by Tony Attwood
A big player turnover in the January window? Promotion of some of the very promising kiddies from the under 23 squad? A constant sniping, increasing to all out attacks on every player in the squad? Rumours of discontent among the players growing into talk of outright rebellion? Talk that the Emery is considering his position and is ready to resign?
The first is unlikely indeed, the second possible, and the rest dead certs.
Of course only very foolish people will tell you they know what will happen in the future – but since most people who write in seem to consider me so foolish it is remarkable I am able to get my own breakfast, we can take a punt at the chances.
Mr Emery has got this far without anyone seriously questioning him, but that can’t be far away. With all the wealth of PSG he let Monaco beat them to the league title, so how’s he going to do anything with less than 1% of their money? He won the League Cup – that’s hardly difficult. Etc.
The question then is, how fragile will his position get, as the attacks on all the members of the squad intensifies?
The footballing media would love another managerial change – it gives them something to write about without thinking for months on end, and the chance of saying “he was never going to make it at Arsenal” as if somehow they had predicted it before.
But the owner’s own plan for a club that generates him money, personally, means it is unlikely. The building of the extra row of seats at club level, even though large swathes of club level remained empty for yesterday’s game, suggests there are a lot of well-to-do people who don’t know what to do with their money. The seats become a trophy, not something to be used. “Yes I’ve got half a dozen, but I hardly go; the quality of the game is so poor. And last time I was there the waiter thought Merlot was a white!”
The likeliest route through the rest of this season is that Mr Emery perseveres with his “play out from the back approach” and ultimately the criticism spreads from just being aimed at the players who are getting used to it, to the manager, while allowing attendances to drop a little (meaning the press can renew their empty seats stories, the Telegraph can run its fake empty seats picture (taken at the Stadium when Arsenal were not even playing) and the pesky problem of the League position is handed forward to next season.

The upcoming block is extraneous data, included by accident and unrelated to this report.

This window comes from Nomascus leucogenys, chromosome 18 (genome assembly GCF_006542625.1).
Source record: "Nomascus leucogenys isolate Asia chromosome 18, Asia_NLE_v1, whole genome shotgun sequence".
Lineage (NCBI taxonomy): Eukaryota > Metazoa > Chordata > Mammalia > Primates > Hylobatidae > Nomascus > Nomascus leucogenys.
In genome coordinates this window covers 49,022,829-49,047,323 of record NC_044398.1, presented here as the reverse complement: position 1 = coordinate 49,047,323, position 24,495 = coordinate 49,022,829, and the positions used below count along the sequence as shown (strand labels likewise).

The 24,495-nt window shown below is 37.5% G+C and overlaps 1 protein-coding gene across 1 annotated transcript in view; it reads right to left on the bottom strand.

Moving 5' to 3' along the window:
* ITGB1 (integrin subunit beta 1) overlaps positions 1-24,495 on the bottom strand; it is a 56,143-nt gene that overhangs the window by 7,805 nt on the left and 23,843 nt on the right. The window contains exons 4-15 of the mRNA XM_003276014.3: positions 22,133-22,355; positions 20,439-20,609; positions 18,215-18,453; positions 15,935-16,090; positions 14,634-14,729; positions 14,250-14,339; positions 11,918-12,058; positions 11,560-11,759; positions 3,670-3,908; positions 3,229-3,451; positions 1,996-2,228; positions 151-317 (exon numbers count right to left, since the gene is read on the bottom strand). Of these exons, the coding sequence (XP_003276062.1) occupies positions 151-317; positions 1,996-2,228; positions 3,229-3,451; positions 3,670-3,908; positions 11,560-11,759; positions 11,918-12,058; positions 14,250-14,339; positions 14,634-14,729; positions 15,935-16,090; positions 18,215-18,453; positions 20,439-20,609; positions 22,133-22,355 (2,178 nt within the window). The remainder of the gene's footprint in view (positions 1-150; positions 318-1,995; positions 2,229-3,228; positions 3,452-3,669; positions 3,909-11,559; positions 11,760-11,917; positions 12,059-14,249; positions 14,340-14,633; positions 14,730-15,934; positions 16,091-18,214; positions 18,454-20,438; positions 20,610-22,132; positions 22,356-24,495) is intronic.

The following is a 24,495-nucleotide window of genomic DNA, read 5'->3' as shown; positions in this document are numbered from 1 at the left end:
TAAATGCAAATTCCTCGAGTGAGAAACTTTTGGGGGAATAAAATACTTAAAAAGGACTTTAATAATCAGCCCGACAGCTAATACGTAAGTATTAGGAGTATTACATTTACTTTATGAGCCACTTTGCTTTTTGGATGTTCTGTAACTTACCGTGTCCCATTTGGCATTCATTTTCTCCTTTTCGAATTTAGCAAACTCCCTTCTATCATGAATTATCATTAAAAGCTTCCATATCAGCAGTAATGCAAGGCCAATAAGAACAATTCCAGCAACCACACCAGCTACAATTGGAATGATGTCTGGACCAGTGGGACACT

But… within this is a hope and a belief, and it is summed up by the headline from the Sun
“Manchester City cannot afford to play out from the back”
That appeared in December 2016, and it came at a time when every journalist was writing headlines that started “Manchester City cannot afford…” It was a fad and a fashion. Except the fact that in the eyes of many pundits playing out from the back was stupid, and the manager had lost his marbles. It was a product of the “EVERYONE ELSE SHOULD SEE THE WORLD LIKE I DO” school of punditry.
I think many would agree now that Manchester City can play out from the back – but it took a little while to get there.
The Manchester City “debate” (I use the word in its vaguest sense) started two years ago with the their manager being accused of odd tactics to defend against a counter attack. But now in retrospect there is talk of Manchester City’s “steep learning curve” and of ripping up the rule book, by asking players to do things they have not done before has clearly worked.
And the reality is that older players like Bacary Sagna were also being asked to play differently.
Thus the manager changed the approach, and as it eventually had success the criticism and notion that “the fans won’t stand for this” died away. Ultimately it became a system that simply meant players had to be in the right place at the right time. When they were, and were not drawn out of position by the game itself, it worked. At least judging by last season’s results.
So in trying to determine the future the issues are twofold.
One, do we have players who can develop the sort if positional awareness that the new approach needs? Second, given that during this adaptation period the assault on the players from the media will get to such a level that some players may start to feel that it really isn’t worth it, and a transfer to a quieter club would be their best move. Can we hold onto them?
“You can see at this level that one v one is difficult to play so you need to use the goalkeeper as a spare man every time you can,” said Petr Cech recently. “That is the role of the goalkeeper”.
I am not sure many people watching Arsenal have got this, or if they did, did not have any belief that Cech can do this.
So what can we expect from Arsenal? Angst, anger and turmoil. And that’s just the press box, the TV studio and the journalists. For the fans it is going to be a case of keeping calm and keep on going to the games. If we don’t the reforms could fail.
- Mykhaylo Mudryk now listed in 17 different articles as coming to Arsenal!
- Arsenal attacking problems… what attacking problems?
- Men’s football returns at last: Arsenal in action this afternoon
- Is the injury to Gabriel Jesus equivalent to the assault on Eduardo in 2008?
- Womens Champions League Arsenal Women v Juventus – the match preview